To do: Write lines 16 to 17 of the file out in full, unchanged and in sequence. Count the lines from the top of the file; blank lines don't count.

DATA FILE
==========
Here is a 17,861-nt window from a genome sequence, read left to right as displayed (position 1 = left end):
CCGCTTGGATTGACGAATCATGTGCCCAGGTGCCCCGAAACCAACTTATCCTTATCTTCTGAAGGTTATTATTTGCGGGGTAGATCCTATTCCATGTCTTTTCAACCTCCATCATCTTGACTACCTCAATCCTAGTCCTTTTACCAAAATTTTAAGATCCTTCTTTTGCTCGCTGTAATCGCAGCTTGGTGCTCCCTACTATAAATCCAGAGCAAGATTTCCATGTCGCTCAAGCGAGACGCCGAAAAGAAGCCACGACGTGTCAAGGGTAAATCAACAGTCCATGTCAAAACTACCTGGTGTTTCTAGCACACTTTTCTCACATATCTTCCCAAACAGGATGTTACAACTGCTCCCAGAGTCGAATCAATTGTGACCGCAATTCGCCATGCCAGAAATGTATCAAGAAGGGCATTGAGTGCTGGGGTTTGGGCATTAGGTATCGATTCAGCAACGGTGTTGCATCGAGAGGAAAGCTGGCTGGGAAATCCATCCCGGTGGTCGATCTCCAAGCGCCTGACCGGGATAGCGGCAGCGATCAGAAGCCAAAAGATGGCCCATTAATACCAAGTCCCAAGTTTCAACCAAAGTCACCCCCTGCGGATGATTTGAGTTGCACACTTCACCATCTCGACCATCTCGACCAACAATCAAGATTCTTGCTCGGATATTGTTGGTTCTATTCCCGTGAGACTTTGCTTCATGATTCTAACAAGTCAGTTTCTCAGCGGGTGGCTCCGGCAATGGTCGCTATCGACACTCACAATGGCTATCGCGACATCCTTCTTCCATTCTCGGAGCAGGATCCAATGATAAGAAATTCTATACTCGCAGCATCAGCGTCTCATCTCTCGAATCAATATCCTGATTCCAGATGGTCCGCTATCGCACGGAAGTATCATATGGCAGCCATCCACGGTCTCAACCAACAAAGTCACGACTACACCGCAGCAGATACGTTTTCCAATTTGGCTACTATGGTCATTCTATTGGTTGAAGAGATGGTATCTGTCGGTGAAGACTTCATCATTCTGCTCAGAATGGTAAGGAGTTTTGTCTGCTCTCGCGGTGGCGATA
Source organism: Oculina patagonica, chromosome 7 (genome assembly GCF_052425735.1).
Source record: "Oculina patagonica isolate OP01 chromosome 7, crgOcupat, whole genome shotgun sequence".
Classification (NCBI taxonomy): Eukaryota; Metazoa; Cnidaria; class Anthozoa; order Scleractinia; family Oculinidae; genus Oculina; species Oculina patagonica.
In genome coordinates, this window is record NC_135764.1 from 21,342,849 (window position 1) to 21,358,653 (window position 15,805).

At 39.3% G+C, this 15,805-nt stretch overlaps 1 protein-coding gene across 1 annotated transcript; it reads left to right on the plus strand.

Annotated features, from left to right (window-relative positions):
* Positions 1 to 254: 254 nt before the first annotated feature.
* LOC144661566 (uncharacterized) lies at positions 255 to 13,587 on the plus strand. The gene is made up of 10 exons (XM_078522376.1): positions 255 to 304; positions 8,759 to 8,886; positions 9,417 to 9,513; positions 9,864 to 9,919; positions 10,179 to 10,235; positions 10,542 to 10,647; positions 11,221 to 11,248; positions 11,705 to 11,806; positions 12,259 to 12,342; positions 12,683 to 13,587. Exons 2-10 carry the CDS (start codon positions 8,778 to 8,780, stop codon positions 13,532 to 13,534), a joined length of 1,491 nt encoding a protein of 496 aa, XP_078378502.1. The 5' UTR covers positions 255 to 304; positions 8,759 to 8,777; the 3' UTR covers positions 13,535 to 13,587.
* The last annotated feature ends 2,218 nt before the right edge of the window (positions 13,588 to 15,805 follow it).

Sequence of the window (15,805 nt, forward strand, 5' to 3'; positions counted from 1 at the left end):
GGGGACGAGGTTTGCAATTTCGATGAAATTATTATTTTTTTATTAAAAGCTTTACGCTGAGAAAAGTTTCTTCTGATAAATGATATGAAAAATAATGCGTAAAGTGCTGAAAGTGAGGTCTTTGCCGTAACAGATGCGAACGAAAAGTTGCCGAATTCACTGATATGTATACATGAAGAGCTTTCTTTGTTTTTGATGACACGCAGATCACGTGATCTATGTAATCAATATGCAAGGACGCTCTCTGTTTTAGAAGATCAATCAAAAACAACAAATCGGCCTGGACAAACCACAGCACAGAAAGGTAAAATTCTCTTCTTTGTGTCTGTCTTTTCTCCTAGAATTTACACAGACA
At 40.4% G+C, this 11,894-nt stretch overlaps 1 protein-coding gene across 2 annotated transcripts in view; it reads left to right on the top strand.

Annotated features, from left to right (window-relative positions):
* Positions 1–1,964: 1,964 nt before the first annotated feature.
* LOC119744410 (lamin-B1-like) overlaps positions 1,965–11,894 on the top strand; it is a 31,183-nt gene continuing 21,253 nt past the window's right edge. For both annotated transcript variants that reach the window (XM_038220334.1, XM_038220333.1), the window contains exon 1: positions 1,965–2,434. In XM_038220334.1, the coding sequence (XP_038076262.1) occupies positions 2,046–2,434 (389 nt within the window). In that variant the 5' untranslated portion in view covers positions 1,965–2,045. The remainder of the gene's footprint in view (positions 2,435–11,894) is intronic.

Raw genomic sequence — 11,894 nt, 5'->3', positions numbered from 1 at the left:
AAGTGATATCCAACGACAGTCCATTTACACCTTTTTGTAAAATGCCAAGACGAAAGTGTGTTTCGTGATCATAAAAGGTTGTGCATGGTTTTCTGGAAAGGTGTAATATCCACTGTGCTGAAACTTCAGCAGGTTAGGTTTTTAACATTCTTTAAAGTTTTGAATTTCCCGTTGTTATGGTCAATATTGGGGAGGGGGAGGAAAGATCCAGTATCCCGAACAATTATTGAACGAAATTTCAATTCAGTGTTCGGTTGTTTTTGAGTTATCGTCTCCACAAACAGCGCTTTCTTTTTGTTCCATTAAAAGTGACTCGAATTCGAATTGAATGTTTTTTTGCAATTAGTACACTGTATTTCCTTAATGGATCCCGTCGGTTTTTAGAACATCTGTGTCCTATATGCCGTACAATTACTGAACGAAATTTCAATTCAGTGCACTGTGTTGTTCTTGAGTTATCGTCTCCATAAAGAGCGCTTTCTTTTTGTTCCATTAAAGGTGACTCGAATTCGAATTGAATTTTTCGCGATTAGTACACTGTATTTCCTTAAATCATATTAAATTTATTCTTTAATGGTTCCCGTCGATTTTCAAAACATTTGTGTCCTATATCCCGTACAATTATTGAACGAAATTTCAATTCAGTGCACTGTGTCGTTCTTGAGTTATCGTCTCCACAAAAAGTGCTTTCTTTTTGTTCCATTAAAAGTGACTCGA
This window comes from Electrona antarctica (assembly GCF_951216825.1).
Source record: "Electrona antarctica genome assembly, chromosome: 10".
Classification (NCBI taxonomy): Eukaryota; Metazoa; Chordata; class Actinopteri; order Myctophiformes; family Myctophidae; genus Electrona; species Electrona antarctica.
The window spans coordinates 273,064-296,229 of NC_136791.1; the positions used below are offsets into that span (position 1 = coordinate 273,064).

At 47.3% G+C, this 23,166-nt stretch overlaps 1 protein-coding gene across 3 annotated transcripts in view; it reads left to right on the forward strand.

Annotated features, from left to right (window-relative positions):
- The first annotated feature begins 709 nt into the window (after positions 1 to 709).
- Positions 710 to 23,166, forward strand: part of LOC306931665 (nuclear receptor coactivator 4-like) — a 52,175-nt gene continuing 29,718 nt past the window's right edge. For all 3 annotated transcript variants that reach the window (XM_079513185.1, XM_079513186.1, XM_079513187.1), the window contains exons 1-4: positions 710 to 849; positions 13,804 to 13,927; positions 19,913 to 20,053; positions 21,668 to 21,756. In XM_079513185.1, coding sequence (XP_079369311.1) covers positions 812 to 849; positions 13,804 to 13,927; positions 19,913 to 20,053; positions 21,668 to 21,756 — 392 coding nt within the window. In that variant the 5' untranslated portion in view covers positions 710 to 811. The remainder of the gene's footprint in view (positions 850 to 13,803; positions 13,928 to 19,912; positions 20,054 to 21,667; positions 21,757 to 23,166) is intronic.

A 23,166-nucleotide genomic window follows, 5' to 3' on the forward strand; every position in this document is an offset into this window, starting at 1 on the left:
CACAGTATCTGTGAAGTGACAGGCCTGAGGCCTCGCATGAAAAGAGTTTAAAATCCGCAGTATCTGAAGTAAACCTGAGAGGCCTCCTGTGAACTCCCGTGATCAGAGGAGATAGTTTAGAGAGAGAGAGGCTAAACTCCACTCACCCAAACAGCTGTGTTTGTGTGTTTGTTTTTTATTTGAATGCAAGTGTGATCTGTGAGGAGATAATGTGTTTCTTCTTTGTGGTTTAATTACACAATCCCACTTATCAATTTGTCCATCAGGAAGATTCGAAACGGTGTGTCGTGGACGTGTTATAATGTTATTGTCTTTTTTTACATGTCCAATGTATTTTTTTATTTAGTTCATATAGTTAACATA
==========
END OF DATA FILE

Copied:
* Positions 1–1,964: 1,964 nt before the first annotated feature.
* LOC119744410 (lamin-B1-like) overlaps positions 1,965–11,894 on the top strand; it is a 31,183-nt gene continuing 21,253 nt past the window's right edge. For both annotated transcript variants that reach the window (XM_038220334.1, XM_038220333.1), the window contains exon 1: positions 1,965–2,434. In XM_038220334.1, the coding sequence (XP_038076262.1) occupies positions 2,046–2,434 (389 nt within the window). In that variant the 5' untranslated portion in view covers positions 1,965–2,045. The remainder of the gene's footprint in view (positions 2,435–11,894) is intronic.